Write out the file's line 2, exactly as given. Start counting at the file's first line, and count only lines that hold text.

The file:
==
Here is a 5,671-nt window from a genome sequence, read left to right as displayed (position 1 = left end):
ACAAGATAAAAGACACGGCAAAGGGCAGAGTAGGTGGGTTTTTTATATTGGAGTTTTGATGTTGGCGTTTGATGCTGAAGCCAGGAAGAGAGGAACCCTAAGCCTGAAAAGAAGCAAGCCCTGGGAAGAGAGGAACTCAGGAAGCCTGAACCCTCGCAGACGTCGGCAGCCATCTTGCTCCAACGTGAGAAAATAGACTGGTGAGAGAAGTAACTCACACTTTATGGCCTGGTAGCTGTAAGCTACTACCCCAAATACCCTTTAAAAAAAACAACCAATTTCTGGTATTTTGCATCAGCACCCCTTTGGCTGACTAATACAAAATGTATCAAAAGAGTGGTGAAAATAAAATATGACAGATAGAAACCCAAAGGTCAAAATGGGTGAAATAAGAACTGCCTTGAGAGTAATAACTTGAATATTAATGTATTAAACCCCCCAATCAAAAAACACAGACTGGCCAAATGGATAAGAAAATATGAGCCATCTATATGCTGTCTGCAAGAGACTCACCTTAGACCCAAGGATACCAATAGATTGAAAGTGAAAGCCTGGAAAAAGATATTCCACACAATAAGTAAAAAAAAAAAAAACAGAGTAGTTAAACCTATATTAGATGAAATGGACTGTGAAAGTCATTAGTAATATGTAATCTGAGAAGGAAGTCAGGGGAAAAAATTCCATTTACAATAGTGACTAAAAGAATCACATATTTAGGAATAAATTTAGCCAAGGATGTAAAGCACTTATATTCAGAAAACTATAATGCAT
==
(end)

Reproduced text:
ACAAGATAAAAGACACGGCAAAGGGCAGAGTAGGTGGGTTTTTTATATTGGAGTTTTGATGTTGGCGTTTGATGCTGAAGCCAGGAAGAGAGGAACCCTAAGCCTGAAAAGAAGCAAGCCCTGGGAAGAGAGGAACTCAGGAAGCCTGAACCCTCGCAGACGTCGGCAGCCATCTTGCTCCAACGTGAGAAAATAGACTGGTGAGAGAAGTAACTCACACTTTATGGCCTGGTAGCTGTAAGCTACTACCCCAAATACCCTTTAAAAAAAACAACCAATTTCTGGTATTTTGCATCAGCACCCCTTTGGCTGACTAATACAAAATGTATCAAAAGAGTGGTGAAAATAAAATATGACAGATAGAAACCCAAAGGTCAAAATGGGTGAAATAAGAACTGCCTTGAGAGTAATAACTTGAATATTAATGTATTAAACCCCCCAATCAAAAAACACAGACTGGCCAAATGGATAAGAAAATATGAGCCATCTATATGCTGTCTGCAAGAGACTCACCTTAGACCCAAGGATACCAATAGATTGAAAGTGAAAGCCTGGAAAAAGATATTCCACACAATAAGTAAAAAAAAAAAAAACAGAGTAGTTAAACCTATATTAGATGAAATGGACTGTGAAAGTCATTAGTAATATGTAATCTGAGAAGGAAGTCAGGGGAAAAAATTCCATTTACAATAGTGACTAAAAGAATCACATATTTAGGAATAAATTTAGCCAAGGATGTAAAGCACTTATATTCAGAAAACTATAATGCAT